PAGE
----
1. Rich Dad, Poor Dad by Robert Kiyosaki
This is a foundational book that every human should read, and especially every Christian that wants to advance the kingdom. As a friend of mine used to say, to advance the kingdom, we need the three P’s: People, Passion, and Pesos.
2. Rich Dad’s Cashflow Quadrant by Robert Kiyosaki
Picking up where Rich Dad, Poor Dad left off, this book gets more into the nitty-gritty.
3. Four-Hour Work Week by Timothy Ferriss
One of my absolute favorite authors is Tim Ferriss. This book was transformative for how I see and manage my time and resources.
4. Predictable Success by Les McKeown
This book provides a roadmap for understanding the stages of growth and death that are a part of a business’ life cycle. Very helpful for seeing the big picture and getting a handle on where your organization is currently.
5. The Five Dysfunctions of a Team by Patrick Lencioni
This one is a mega bestselling classic and for good reason. Every team experiences the challenges that Lencioni examines.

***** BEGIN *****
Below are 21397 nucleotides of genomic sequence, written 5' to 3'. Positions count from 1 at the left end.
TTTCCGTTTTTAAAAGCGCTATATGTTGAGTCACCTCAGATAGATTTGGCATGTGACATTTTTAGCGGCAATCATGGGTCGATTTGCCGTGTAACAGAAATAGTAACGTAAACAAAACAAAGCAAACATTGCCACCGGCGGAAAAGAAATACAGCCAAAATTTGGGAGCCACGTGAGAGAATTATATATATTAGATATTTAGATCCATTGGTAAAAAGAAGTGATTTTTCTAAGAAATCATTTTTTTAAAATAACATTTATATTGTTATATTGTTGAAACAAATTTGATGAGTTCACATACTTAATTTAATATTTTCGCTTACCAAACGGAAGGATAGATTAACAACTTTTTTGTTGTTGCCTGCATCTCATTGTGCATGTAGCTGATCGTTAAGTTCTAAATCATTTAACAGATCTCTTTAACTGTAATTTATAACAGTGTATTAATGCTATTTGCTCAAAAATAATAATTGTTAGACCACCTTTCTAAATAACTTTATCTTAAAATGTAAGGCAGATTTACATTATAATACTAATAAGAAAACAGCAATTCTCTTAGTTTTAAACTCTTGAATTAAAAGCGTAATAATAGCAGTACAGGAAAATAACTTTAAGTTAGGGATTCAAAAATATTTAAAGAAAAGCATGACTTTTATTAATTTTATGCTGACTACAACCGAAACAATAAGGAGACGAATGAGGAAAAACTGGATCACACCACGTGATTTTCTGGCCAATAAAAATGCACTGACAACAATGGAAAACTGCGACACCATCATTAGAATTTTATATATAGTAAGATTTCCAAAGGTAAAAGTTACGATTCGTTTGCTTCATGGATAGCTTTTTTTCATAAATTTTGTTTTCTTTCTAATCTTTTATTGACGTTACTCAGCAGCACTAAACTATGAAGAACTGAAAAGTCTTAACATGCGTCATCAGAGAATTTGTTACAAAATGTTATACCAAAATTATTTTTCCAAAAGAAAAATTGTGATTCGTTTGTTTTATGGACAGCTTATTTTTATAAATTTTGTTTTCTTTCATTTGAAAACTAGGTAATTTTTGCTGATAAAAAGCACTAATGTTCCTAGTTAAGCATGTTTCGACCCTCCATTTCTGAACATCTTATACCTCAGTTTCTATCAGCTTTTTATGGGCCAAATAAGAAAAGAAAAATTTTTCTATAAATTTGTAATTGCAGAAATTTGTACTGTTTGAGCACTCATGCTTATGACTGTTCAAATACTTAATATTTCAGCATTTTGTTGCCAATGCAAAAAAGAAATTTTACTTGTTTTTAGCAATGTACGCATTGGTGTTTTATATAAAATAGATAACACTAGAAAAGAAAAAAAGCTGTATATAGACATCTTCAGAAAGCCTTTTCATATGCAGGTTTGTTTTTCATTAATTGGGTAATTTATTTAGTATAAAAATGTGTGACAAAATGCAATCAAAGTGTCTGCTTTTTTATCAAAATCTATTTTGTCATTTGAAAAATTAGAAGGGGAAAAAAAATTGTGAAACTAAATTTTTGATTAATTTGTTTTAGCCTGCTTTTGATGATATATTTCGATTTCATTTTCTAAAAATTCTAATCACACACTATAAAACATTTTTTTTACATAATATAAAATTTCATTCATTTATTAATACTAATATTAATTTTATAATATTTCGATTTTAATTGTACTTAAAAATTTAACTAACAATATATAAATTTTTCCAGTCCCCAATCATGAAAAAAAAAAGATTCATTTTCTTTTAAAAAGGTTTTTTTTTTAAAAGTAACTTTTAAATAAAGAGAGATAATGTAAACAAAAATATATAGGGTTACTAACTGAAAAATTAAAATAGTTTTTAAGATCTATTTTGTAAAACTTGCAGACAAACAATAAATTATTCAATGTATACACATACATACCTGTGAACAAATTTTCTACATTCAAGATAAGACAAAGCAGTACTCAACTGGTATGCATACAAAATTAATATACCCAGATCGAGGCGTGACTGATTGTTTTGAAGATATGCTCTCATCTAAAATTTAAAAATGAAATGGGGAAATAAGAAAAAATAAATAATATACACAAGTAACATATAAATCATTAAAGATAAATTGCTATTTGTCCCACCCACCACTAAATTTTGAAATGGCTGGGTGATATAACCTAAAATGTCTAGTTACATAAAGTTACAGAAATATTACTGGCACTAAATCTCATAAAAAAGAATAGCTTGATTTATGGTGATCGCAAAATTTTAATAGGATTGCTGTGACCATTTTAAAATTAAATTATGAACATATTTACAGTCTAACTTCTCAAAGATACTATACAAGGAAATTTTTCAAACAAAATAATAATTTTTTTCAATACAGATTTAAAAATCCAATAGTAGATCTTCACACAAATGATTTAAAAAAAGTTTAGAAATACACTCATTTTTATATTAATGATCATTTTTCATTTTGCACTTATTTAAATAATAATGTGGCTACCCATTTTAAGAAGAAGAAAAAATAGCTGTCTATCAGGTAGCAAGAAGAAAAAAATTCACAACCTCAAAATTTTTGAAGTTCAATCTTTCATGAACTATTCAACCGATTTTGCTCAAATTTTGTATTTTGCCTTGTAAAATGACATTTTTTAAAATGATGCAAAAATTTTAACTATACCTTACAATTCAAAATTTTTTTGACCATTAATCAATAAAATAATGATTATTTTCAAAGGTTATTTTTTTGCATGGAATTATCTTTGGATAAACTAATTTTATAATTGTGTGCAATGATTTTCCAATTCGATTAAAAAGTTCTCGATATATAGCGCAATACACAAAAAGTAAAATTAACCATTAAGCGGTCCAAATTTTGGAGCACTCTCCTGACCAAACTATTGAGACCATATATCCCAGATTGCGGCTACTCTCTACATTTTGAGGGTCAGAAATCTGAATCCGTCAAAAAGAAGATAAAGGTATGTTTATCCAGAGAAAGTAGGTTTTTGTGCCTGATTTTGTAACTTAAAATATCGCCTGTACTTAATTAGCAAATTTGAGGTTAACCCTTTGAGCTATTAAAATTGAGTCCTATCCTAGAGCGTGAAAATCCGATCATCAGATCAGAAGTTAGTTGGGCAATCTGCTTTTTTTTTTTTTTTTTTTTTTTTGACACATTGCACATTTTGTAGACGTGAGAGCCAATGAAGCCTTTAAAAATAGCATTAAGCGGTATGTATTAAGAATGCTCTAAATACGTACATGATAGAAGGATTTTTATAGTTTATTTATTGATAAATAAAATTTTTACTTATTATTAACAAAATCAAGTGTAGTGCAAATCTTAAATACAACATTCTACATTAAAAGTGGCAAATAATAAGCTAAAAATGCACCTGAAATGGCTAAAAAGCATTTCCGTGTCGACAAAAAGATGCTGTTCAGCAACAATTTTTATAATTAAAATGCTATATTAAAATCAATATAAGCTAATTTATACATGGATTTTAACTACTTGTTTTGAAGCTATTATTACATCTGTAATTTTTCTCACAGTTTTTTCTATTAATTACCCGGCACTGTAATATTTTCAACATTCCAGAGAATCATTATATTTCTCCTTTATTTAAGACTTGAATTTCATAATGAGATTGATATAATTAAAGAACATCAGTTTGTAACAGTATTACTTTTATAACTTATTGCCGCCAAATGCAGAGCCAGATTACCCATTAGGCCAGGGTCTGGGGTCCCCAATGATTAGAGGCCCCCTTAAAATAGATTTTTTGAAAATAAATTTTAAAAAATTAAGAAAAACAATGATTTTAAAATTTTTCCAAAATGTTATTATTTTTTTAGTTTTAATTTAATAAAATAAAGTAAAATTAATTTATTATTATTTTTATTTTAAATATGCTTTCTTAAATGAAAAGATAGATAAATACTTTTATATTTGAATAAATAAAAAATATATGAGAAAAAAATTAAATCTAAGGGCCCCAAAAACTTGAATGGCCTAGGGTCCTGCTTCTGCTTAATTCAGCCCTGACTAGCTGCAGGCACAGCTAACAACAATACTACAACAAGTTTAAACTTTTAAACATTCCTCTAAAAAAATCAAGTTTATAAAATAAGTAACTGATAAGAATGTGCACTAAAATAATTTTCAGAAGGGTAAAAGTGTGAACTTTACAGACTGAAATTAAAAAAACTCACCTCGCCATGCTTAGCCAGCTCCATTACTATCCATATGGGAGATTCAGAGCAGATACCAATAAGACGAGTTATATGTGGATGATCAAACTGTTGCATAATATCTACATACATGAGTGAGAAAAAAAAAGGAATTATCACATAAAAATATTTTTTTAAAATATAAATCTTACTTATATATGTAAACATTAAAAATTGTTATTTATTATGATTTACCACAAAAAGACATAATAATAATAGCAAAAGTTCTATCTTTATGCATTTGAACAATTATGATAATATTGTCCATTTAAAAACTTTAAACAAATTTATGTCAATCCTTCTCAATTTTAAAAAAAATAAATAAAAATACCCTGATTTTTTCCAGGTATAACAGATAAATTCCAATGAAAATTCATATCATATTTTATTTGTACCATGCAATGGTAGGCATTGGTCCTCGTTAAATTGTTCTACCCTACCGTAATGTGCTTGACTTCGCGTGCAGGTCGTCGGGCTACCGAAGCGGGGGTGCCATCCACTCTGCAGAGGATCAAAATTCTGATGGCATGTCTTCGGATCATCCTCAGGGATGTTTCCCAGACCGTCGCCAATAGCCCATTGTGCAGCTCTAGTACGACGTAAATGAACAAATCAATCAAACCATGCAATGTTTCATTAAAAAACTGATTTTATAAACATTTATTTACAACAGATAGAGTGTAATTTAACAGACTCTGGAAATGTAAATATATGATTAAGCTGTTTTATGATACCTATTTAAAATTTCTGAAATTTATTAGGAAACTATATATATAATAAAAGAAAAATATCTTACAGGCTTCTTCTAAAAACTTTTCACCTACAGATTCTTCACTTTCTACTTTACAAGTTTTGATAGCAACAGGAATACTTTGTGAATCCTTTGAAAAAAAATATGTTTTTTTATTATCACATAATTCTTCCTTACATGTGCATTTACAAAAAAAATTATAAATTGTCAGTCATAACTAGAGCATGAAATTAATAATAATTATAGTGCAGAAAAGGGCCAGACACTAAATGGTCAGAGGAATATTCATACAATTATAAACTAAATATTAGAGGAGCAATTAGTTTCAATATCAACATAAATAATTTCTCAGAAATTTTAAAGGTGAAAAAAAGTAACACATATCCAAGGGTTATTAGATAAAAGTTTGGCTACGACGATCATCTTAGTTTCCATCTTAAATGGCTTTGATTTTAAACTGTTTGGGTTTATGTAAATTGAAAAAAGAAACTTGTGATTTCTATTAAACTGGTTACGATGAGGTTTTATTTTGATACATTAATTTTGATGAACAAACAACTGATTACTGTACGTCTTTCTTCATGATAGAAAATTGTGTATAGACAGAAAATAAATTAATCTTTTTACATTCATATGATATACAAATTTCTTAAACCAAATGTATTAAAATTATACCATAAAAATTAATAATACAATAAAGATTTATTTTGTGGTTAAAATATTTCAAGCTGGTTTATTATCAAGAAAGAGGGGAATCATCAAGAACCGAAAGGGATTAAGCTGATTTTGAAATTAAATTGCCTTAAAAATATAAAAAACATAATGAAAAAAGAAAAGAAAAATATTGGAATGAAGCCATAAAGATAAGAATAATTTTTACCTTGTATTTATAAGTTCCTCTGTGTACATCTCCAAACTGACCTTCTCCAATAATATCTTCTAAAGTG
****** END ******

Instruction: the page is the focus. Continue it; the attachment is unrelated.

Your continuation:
6. The Go-Giver by Bob Burg and John David Mann
Why does the janitor scrub toilets and go home tired and sweaty for $15 an hour while the CEO sits in his sweet office with his feet up while staring out the window and goes home making 10 million a year? The Go-Giver helps you understand the economics of compensation.
7. Delivering Happiness by Tony Hsieh
Everybody talks about “Core Values” but Tony Hsieh (pronounced Shay) has written the best book on the topic, based on his company Zappos.
8. Run Your Business, Don’t Let It Run You by Clay Mathile
As the leader of your business, you are to work on your business, not in your business. This is one of the most helpful books for establishing a solid structure inside your organization.
9. Start With Why by Simon Sinek
People connect heart to heart with why a company makes or produces something more than they connect with the “what” that is made.
10. The Dip by Seth Godin
This short book is very encouraging when going through a challenging season in your organization. Seth Godin provides a periscope to see hope and the bigger picture.